In the coming decade, China is expanding its plans for sponge cities. They can help prevent flooding, promote biodiversity and cut emissions. But what exactly are these cities and how do they work?
Faced with worsening urban floods, cities in China are embracing nature and building what are termed "sponge cities."
Instead of relying on the "gray infrastructure" of levees, pipes, dams and channels, sponge cities allow urban areas to absorb water in times of high rainfall and release it in times of drought.
These concepts could be used in cities across the world to combat flooding, absorb carbon dioxide, increase animal and plant life, and expand green spaces.
Kongjian Yu, dean of Peking University's College of Architecture, pioneered research into sponge cities, and has spent more than 20 years campaigning for their adoption in China.
He says the current approach of building vast concrete barriers and covering all permeable surfaces is doomed to fail and instead cities should adopt nature-based solutions to flooding.
An adaptable solution
The issue was thrust into the spotlight when flooding swamped Beijing in 2012, crippling the city and killing scores of people. Floods there and in other developing countries, such as India and Bangladesh, have been blamed on rapid urbanization and the destruction of wetlands, which are natural sponges that trap and release water slowly.
Yu says tropical cities were mistaken in implementing the same water-management systems that were developed in the mild climates of Europe, arguing they can lead to catastrophic damage.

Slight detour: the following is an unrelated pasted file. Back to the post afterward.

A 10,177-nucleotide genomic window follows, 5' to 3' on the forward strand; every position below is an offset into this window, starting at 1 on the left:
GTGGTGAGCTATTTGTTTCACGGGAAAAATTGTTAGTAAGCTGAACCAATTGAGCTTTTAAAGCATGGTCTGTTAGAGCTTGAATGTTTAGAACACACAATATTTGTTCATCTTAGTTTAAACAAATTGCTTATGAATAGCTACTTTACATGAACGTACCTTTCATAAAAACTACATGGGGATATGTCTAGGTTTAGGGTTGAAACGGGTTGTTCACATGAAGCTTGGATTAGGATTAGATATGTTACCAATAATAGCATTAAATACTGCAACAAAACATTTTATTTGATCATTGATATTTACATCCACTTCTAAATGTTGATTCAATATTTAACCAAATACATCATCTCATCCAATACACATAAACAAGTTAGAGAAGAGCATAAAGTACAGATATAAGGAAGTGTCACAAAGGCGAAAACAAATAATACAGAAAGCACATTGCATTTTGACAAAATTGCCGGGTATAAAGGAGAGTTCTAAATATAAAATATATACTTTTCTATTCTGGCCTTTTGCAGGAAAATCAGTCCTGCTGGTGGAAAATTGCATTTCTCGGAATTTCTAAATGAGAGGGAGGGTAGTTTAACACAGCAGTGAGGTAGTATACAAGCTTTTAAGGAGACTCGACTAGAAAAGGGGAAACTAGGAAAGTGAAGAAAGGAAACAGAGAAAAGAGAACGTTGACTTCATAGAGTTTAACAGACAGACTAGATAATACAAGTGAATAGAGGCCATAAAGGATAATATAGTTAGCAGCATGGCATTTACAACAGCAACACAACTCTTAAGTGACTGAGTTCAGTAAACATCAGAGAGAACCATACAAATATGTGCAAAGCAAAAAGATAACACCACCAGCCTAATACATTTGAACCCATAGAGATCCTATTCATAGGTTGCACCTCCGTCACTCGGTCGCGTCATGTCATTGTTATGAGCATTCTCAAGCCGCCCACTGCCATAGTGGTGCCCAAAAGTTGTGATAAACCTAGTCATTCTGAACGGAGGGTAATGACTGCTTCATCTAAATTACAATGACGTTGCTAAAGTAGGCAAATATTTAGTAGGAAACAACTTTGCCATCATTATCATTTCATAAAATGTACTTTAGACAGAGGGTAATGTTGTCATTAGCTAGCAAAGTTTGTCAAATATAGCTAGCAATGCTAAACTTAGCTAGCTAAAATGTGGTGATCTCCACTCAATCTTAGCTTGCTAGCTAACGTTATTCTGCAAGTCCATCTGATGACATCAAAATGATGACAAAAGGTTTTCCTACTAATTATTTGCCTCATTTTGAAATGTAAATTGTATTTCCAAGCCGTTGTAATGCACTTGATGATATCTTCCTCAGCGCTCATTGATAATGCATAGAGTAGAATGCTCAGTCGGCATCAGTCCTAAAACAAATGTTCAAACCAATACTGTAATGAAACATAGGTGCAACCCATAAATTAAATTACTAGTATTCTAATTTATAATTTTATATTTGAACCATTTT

His ultimate vision is a city devoid of gray infrastructure, with wetlands, green areas, permeable surfaces, widespread vegetation, winding creeks, open areas next to roads, and floodplains.
In 2013, Yu's ideas were adopted by the Chinese Central Government and the plan was rolled out to 30 cities. After successful trials, cities are now obligated to build sponge city elements, with authorities hoping to turn 80% of urban areas into sponges by 2030.
The basic tenets
The basic principle of sponge cities is to give water enough room and time drain into the soil where it falls, rather than channeling it away as quickly as possible and sequestering it in huge dams.
Instead of building fast-flowing water channels, sponge cities slow down the water in meandering streams without concrete walls and with room to spread out during heavy deluges.
Yu says replacing the concrete infrastructure can end up saving lives.
"Not only in China, but also in America, you see that failed dams kill a huge amount of people. And that's because you havea dam, not because you don't have a dam," he told DW. "Even when you have a bigger system, a much thicker, stronger pipe system, it will still fail after 10 years or even after one year," he said. "It's not an adaptive solution, it's fighting against nature."
The natural waterways and permeable soils employed in sponge city designs ideally clean water and reduce pollution.
Rainwater can evaporate and cool the city. And, in theory, it can also be used in the water supply system for things such as irrigation and street cleaning, and reducing tap water consumption.
Yu says vegetation, sediments and microorganisms in sponge city water systems could eventually replace a lot of energy-intensive urban water filtration systems, or least reduce the burden on them.
Yu claims that if 1% of land is allocated to water drainage, then most flooding will be stopped. In the case of biblical, 1-in-1000-year floods, 6% of land allocated to water drainage would be enough to stop the damage, Yu says.
And when floods do occur, cities should be prepared by constructing buildings in such a way that allows for water levels to rise sometimes, he adds.